It’s been a long time since I’ve done a pedal simulation, and, well, quarantine times are as good a time as any to fill time with LTSpice simulation. Since Radiohead is a too-appropirate soundtrack for the time in which we live, and Thom Yorke is a famous user, why not simulate the ProCO RAT distortion pedal?

If you’d like to follow along at home, I’ve put the LTSpice file on GitHub. Find any errors? Got any neat mods you’d like to include? Please, submit a pull request!

You may need to rustle up a diode model for the 1N914 to run - it is not one of the models included in the LTSpice install.

Note (10/22/2020): If you haven’t had a chance to look at the writeups for other pedals I’ve analyzed, those are available here:

The Whole Enchilada

Here’s the whole schematic, labeled for clarity:

Whole Schematic

The interesting stuff is largely concentrated in the clipping, tone, and output stages.

Clipping Stage

The clipping stage is formed by a LM308 opamp in a noninverting configuration. R2 biases the input at 4.5[V] for maximum dynamic range in the opamp output - i.e., halfway between the 9V rail and GND. Feedback gain is set by potentiometer R9. When shorted to 0[ohm], it reduces the clipping stage to a simple opamp follower (gain=1). When set to a maximum, gain of the amp in signal bands is: \(Gain = 1 + \frac{Rgain}{(560 || 47)} = ~2300 [V/V] = ~67[dB]\) This is more than enough gain to drive to the opamp rail for even a gentle input signal. Fed raw into a guitar amplifier, this signal would completely saturate the input. That’s where the D2/D3 diode clipping pair come in to play. (Note, though, that the input saturation is desirable to some users. A common modification to this pedal is to remove D2/D3, and rely solely on opamp clipping. This yields a volume boost, and crunchier tone.)

Clipping Stage

The AC coupling network of C10/R10 works to shift the signal back to a DC balanced square wave. D2/D3 serve to clip the signal down to a more modest +/-0.65[V].

Input vs Opamp Output vs Clipping Diodes

This is slightly more interesting when you move into the frequency domain, however. The net effect, as the gain increases, is to emphasize the 1kHz band of the guitar - ideally, to cut through the mix of a band. (A rock band, that is - not a frequency band.)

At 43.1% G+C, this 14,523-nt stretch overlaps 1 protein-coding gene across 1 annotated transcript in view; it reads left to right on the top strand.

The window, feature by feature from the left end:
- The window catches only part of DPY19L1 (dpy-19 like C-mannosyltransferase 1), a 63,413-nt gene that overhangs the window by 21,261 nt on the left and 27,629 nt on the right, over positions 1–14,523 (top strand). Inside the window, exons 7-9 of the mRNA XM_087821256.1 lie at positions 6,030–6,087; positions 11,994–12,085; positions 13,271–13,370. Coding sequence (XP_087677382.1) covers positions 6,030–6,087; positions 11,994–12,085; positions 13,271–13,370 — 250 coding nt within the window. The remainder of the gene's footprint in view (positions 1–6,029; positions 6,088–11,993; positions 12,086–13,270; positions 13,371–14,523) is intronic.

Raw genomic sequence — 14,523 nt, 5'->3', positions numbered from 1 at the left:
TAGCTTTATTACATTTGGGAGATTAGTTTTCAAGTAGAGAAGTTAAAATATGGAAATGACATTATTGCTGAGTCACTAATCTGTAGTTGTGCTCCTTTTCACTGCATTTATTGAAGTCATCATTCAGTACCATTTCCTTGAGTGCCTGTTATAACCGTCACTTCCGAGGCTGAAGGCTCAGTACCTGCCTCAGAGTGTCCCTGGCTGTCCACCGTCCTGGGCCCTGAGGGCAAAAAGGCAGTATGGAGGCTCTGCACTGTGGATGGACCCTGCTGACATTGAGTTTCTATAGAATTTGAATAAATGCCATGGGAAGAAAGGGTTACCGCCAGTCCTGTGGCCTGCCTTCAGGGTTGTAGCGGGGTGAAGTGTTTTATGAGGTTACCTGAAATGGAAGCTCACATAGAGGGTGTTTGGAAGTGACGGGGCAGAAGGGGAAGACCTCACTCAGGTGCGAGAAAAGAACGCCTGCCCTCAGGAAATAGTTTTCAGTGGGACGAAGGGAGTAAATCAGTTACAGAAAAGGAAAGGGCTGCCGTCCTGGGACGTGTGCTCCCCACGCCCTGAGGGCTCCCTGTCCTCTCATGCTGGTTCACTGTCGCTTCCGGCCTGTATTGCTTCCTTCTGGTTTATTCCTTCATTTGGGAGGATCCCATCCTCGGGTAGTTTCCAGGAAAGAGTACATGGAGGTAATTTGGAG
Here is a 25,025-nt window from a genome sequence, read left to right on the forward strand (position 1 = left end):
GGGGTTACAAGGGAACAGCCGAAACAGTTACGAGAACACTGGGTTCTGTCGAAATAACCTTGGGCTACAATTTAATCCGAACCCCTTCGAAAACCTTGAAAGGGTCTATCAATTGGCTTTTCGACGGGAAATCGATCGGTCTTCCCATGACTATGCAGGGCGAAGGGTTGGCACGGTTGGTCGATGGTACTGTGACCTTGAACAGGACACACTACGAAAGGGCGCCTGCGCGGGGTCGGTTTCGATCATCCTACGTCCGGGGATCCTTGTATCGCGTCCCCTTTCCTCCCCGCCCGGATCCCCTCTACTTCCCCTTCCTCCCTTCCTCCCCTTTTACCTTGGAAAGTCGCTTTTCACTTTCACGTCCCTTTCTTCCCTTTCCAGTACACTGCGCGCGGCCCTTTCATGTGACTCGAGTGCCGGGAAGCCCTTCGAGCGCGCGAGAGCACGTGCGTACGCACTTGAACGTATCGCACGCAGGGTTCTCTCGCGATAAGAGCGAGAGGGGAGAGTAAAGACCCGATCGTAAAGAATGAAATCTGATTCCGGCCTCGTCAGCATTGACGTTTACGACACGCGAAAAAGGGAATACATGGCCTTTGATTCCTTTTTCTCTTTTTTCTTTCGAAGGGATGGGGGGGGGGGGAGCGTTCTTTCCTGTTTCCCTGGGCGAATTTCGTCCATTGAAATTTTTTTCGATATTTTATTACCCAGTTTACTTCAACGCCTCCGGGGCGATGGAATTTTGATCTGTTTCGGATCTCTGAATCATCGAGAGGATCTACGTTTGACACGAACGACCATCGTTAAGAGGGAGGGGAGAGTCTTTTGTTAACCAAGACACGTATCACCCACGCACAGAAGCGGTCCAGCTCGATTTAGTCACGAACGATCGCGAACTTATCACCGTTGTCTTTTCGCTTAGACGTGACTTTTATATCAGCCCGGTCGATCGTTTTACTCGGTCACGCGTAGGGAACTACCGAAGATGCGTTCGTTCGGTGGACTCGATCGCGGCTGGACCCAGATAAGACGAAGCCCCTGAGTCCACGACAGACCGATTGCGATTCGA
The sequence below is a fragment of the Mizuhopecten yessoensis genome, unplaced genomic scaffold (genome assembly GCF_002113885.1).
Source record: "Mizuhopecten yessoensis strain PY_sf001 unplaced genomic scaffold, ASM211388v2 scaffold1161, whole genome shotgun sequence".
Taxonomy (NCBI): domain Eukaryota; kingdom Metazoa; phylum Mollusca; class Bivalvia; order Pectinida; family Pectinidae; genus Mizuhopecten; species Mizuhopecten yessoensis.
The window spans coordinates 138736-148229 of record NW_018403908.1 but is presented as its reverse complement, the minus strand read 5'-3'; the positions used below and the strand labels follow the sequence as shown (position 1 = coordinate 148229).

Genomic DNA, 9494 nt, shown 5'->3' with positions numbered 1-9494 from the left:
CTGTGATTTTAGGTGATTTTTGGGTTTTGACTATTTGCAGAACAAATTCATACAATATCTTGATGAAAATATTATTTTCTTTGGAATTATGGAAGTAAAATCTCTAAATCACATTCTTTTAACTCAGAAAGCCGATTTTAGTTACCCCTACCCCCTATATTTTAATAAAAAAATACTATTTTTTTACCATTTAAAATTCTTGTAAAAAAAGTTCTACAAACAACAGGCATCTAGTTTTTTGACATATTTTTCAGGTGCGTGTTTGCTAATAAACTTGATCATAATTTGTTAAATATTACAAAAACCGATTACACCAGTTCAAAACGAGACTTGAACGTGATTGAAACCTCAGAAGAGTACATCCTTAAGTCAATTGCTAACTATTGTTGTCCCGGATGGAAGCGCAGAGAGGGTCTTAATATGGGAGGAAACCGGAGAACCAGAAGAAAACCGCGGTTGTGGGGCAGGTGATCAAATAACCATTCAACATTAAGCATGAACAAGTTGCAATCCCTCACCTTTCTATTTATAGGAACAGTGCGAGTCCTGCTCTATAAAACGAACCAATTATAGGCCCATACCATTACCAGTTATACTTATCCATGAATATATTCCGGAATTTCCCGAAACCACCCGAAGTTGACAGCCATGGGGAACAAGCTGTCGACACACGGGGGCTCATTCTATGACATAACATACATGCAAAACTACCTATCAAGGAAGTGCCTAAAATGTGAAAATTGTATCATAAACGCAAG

Note that all of these traces converge to the same rolloff asymptote. That’s the limitation imposed by the LM308’s output slew rate. At higher gain, the opamp can’t switch any faster, which limits the response of higher frequencies as the gain increases.

Tone Filter

The tone control is remarkably simple - just a first order RC filter, with potentiometer R17 to allow the user to set the rolloff frequency.

Tone RC Filter

R15 and C11 set a limit of the RC filter of the tone stage at about 32kHz. Increasing pot R17 moves that corner frequency lower and lower, until bottoming out at 475Hz. This filter effectively smooths the square wave into progressively softer edges. As R17 increases, the transitions get less square, and closer to a triangular wave.


This is my estimate of who lies where on the tone curve, based on a subset of Wikipedia’s list of RAT users:

Clipping vs Users

Output Driver / Volume

The output driver is also relatively simple - just a JFET follower, with a simple RC filter serving as a highpass filter for volume control. As R14 decreases in resistance, so does the output volume.


Putzing Around/Fun Stuff

  • Increasing the compensation capacitor of the LM308 opamp (C1 in our schematic) has some interesting properties. Increasing this to 300pF creates a softer transition to the opamp railing out, which yields an overall softer clip - fewer higher harmonics. An alternative design, for a less harsh clip.
  • Increasing the compensation cap higher proves problematic - or interesting, depending on your viewpoint. Increasing C1 to 3nF yields a gentle oscillation in the opamp output. This could make for some wacky mixed frequency effects. Might be a fun thing to wire up and see what happens.
  • Different diodes for D2/D3 could also change the clipping profile, and the harshness of the clip.


ElectroSmash, of course, is the vanguard of guitar pedal EE knowhow. I used their page of schematics and simulation output as a sanity check that I got all of this right.

You can see the slew rate limitation of the LM308 in the datasheet. Gain/bandwidth product is on page 4, under “Open Loop Frequency Response”.

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